March 21, 2009 (KHARTOUM) — A Sudanese opposition leader who was recently freed said that the Arab Gulf state of Qatar intervened to secure his release from detention.
The head of the Popular Congress Party (PCP) Hassan Al-Turabi told the Egyptian Al-Shurooq newspaper said that the Qatari Emir convinced Sudanese president Omer Hassan Al-Bashir to release him during his visit to Khartoum last month.
Turabi said he was “surprised” when he was let go but afterwards he realized that it was a result of international pressure on Khartoum.
The Islamist leader was sent to jail over his statements to foreign media in which urged Bashir to surrender himself to the International Criminal Court (ICC).
Bashir stands accused by the ICC of seven counts of war crimes and crimes against humanity, which include murder, rape and torture.
However Turabi in the interview with the newspaper today reiterated his call to Bashir to turn himself in to The Hague-based court.
“If the president wants to be a hero likes he claim in his rhetoric in the microphones during speeches and rallies then he should go to court to prove his heroism” he said.
“However he will not turn himself in but others may do that to succeed him in power and there are many who are waiting for him to disappear through death or extradition” the opposition leader added.
Asked about the mass rallies in support of the Sudanese president, Turabi claimed that they are “artificial”.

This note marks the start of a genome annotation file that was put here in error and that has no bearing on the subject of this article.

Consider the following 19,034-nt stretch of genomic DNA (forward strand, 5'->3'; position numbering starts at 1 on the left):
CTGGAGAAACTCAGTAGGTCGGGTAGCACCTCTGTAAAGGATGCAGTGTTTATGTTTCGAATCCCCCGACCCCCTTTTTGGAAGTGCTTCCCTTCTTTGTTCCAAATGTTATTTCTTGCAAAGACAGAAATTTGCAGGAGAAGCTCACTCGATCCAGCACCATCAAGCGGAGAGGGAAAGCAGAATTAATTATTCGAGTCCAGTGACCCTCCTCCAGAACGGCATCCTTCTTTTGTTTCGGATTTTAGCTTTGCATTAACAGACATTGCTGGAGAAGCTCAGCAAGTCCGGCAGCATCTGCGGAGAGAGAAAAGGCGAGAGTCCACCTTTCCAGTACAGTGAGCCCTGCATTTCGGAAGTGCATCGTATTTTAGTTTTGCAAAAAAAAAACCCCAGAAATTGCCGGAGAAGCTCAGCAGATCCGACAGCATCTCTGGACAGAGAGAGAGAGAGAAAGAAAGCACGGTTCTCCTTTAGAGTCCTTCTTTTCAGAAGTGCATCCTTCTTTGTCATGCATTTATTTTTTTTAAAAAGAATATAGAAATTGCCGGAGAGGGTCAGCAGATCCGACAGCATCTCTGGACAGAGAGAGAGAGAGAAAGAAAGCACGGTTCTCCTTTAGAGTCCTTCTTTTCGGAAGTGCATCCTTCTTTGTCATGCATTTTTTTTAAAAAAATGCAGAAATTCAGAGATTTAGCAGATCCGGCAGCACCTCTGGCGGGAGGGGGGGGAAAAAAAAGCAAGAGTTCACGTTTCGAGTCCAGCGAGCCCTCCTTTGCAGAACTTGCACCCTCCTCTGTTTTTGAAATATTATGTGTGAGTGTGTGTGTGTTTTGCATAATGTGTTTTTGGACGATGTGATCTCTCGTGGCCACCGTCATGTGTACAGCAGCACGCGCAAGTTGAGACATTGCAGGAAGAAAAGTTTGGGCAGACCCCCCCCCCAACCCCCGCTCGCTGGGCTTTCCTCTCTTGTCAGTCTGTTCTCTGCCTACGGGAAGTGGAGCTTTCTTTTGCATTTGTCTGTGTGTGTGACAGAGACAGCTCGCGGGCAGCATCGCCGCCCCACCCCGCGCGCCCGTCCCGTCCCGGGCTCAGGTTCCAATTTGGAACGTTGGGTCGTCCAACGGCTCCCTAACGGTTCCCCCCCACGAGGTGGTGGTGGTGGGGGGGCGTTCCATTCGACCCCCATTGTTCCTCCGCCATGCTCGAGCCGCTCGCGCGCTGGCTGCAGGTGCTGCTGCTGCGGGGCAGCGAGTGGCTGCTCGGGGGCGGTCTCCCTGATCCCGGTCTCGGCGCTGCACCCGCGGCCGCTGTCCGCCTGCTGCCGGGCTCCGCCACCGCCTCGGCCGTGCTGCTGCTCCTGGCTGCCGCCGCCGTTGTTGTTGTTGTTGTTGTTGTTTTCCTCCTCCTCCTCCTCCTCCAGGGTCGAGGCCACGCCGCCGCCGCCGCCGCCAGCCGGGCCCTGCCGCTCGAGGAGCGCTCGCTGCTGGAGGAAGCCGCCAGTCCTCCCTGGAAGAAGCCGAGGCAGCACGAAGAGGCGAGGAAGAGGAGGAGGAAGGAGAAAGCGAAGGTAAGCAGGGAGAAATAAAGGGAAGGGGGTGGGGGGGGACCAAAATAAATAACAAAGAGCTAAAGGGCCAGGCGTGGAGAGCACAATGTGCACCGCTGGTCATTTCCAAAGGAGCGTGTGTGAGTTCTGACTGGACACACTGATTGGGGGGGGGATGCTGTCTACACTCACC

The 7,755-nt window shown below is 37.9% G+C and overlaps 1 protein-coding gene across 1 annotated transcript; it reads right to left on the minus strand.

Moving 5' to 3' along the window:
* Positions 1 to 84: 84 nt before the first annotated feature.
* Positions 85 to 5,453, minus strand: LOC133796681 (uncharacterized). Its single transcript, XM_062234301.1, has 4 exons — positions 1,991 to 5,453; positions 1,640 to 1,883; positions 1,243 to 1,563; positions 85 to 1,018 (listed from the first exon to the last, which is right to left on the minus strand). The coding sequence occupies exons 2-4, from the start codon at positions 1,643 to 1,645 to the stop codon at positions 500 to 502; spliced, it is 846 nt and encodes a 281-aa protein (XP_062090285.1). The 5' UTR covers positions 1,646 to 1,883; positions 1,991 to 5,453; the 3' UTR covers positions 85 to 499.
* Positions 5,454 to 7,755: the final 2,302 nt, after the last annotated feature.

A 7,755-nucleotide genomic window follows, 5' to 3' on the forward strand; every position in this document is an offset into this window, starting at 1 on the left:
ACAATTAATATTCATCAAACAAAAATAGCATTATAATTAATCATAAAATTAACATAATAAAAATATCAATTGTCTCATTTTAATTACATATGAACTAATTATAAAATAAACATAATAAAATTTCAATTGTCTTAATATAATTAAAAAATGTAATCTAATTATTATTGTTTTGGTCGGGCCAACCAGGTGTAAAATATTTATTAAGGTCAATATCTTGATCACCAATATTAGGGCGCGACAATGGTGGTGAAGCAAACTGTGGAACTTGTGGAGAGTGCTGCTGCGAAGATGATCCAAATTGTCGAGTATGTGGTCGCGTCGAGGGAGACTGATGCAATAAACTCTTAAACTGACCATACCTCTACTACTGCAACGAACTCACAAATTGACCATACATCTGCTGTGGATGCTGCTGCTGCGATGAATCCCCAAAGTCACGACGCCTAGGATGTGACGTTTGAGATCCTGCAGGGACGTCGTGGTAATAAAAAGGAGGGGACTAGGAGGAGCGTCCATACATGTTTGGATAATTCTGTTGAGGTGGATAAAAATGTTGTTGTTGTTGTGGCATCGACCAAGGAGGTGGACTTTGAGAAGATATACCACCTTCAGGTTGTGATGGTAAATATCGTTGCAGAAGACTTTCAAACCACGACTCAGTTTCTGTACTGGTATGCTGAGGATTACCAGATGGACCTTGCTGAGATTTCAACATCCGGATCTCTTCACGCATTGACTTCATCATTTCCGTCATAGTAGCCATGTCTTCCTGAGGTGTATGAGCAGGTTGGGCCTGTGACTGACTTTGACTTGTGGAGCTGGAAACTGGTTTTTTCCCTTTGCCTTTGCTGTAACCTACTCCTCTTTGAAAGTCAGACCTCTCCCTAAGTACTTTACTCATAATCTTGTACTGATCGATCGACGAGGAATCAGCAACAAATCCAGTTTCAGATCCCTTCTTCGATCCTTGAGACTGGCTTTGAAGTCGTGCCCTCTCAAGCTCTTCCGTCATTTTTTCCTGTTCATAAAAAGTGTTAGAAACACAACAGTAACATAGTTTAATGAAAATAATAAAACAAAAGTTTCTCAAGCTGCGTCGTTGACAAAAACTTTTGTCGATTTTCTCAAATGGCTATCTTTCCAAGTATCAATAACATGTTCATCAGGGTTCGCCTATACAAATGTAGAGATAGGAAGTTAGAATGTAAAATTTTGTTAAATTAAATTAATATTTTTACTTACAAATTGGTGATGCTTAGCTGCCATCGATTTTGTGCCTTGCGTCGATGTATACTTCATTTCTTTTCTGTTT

“Those people who came out in support of Bashir will come out again when he is removed to celebrate his arrest. People in Khartoum, Darfur or the South rallied involuntarily and under pressure because he [Bashir] will kill them if they don’t receive him with this hospitality” he said.
“They were threatened that they will be denied water electricity and closing of schools and hospitals” he added.
The Sudanese president has toured Darfur twice since the indictment and appeared in mass rallies in Khartoum.
Turabi accused Egypt of viewing Sudan as “its colony” and said that they are engaged in a hidden competition with Qatar on the issues facing Sudan.
“Egypt does not want to allow any country to jump over its head and bypass its sovereignty” he said.
Qatar hosted peace talks between Khartoum and Darfur Justice and Equality Movement (JEM) which led to signing a goodwill agreement and pledging to negotiate a peaceful settlement to the six-year conflict in the western Sudan region of Darfur.
Some observers have pointed out that Egypt is uncomfortable with the Qatari role as they consider Sudan their own backyard.
The Egyptian Foreign Minister Ahmed Aboul-Gheit had made statements in the past stressing that the new Darfur initiative is an Arab one and not owned by one single country.